Series I Savings Bonds differ from many other bonds because they give you interest that adds up. But it adds up every six months instead of every day or month. That means the interest adds to the principal every six months. The total is then used to calculate the interest for the next six months.
Another distinction, Miura says, is that whereas most bonds have fixed rates, Series I Savings Bonds have fixed and variable rates that change in response to inflation. According to Keil, “you can only buy and sell I bonds through TreasuryDirect.gov.” He adds, “With the small exception of being able to use your Federal Income Tax Refund to buy up to $5,000 in paper I bonds.”
He claims that this is helpful because you won't lose value in your I bonds when interest rates rise. However, he explains that it implies I bonds are less liquid because they are harder to trade.
When and How Will Their Interest Rate Update and Change?
Keil remarks that you won't receive the increased interest rate until your personal I bond's 6-month renewal period. According to Keil's assertion, if you haven't reached a 6-month anniversary, you shouldn't anticipate a rate update during the November–April interval.
Therefore, if you purchased in July, your rate won't increase in November simply because new prices are out; rather, it will update in January when you reach your 6-month anniversary, explains Keil.
How Do They Compare to the Stock Market?
Keil admits the fluctuating nature of the stock market makes it hard to know if you would make or lose money. He notes that the stock market is more of long-term growth investment. Miura affirms that I bonds are relatively risk-free because the US government guarantees them. Since Series I Savings Bonds are a type of bond, she says, their interest rate will fluctuate less than a typical individual stock or ETF.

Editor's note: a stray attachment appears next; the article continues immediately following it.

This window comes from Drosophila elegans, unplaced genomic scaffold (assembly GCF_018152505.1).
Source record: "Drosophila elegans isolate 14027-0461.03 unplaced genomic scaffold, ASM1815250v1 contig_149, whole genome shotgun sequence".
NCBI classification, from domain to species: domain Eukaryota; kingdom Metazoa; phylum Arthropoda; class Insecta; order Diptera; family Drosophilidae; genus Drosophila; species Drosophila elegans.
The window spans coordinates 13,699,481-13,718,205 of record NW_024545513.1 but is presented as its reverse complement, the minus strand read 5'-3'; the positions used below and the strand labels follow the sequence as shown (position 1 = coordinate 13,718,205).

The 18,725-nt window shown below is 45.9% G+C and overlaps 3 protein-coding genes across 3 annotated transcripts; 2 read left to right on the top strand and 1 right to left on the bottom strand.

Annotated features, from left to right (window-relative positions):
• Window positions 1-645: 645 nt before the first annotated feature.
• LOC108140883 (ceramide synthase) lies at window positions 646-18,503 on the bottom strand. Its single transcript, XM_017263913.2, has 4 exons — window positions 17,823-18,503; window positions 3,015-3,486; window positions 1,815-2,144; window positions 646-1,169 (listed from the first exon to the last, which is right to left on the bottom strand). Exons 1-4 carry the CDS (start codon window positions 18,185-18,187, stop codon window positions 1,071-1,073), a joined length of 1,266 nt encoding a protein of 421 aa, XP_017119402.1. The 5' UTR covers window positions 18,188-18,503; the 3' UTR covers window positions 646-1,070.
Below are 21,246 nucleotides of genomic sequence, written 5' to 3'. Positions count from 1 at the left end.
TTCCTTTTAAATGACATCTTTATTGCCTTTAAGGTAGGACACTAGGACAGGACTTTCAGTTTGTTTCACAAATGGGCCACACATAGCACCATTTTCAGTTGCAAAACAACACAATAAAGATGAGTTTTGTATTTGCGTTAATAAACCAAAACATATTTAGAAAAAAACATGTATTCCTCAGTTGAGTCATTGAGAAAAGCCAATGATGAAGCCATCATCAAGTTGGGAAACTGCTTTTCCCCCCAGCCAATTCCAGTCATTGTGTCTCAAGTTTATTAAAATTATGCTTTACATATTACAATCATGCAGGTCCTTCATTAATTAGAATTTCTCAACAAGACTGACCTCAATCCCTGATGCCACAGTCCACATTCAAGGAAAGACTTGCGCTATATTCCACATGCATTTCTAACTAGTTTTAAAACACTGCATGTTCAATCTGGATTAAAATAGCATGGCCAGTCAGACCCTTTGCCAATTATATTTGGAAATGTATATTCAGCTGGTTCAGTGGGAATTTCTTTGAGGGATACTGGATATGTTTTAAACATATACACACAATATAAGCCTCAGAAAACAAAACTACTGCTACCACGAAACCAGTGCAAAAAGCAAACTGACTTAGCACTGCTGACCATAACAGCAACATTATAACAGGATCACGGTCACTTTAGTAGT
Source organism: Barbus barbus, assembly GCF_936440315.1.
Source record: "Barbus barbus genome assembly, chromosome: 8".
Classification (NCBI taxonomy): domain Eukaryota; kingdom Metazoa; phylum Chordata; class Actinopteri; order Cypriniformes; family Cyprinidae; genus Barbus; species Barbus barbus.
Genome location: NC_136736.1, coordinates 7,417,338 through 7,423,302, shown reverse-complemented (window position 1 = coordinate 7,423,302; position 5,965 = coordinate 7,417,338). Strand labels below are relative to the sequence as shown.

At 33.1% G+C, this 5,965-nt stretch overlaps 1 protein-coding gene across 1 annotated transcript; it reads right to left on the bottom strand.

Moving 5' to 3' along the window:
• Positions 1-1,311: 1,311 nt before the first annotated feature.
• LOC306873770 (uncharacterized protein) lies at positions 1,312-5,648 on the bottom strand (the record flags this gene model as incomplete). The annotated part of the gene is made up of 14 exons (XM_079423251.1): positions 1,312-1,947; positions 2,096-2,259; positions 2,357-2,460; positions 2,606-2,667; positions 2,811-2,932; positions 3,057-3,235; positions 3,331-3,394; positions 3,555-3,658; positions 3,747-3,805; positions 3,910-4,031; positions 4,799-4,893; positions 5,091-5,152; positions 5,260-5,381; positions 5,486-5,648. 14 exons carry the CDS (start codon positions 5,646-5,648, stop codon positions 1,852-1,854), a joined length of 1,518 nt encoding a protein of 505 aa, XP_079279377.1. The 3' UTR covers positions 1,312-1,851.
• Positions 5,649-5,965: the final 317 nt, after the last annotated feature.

How Do They Mature?
According to Keil, Series I Savings Bonds mature in 30 years but can't cash out in the first year no matter how hard you try. You'll also lose the prior three months' interest if you cash out in the first five years of owning it. This isn't a reason to think you have to hold the bonds for five years. It's just a consideration to remember when looking for other interest-rate investments,” Keil clarifies.
What Should Be Considered Before Buying?
Miura advises before investing money into I bonds, double-check your emergency fund. Since the maximum allowed to invest in I bonds is $15,000, those with a high net worth will not feel the effects of having a 9% return. She further notes that one should consider that it's impossible to purchase I bonds from retirement accounts. You will have to use other savings.
Consider how you would fare without the money you intend to invest in order to avoid being stranded in the immediate future. You should also consider your future financial goals and see if investing in I bonds can help you reach them. According to Keil, “If you need money 1+ years from now and you want it guaranteed, it's hard to beat an I bond.”
How Are They Taxed?
Keil explains that you could choose to pay taxes each year on the interest. But you're likely to wait until you cash out the I bond and pay taxes on all the interest you've earned over the life of the bond in that one year. He notes that the interest is state and local tax-free and only needs to be reported on your Federal Income Tax return.
In addition, Miura notes that savings bonds are not taxable when used for qualified educational expenses. Therefore, she suggests that this investment may be suitable for those who are paying for their child's education or their own education in the future.
Are They Good for Low-risk Investing?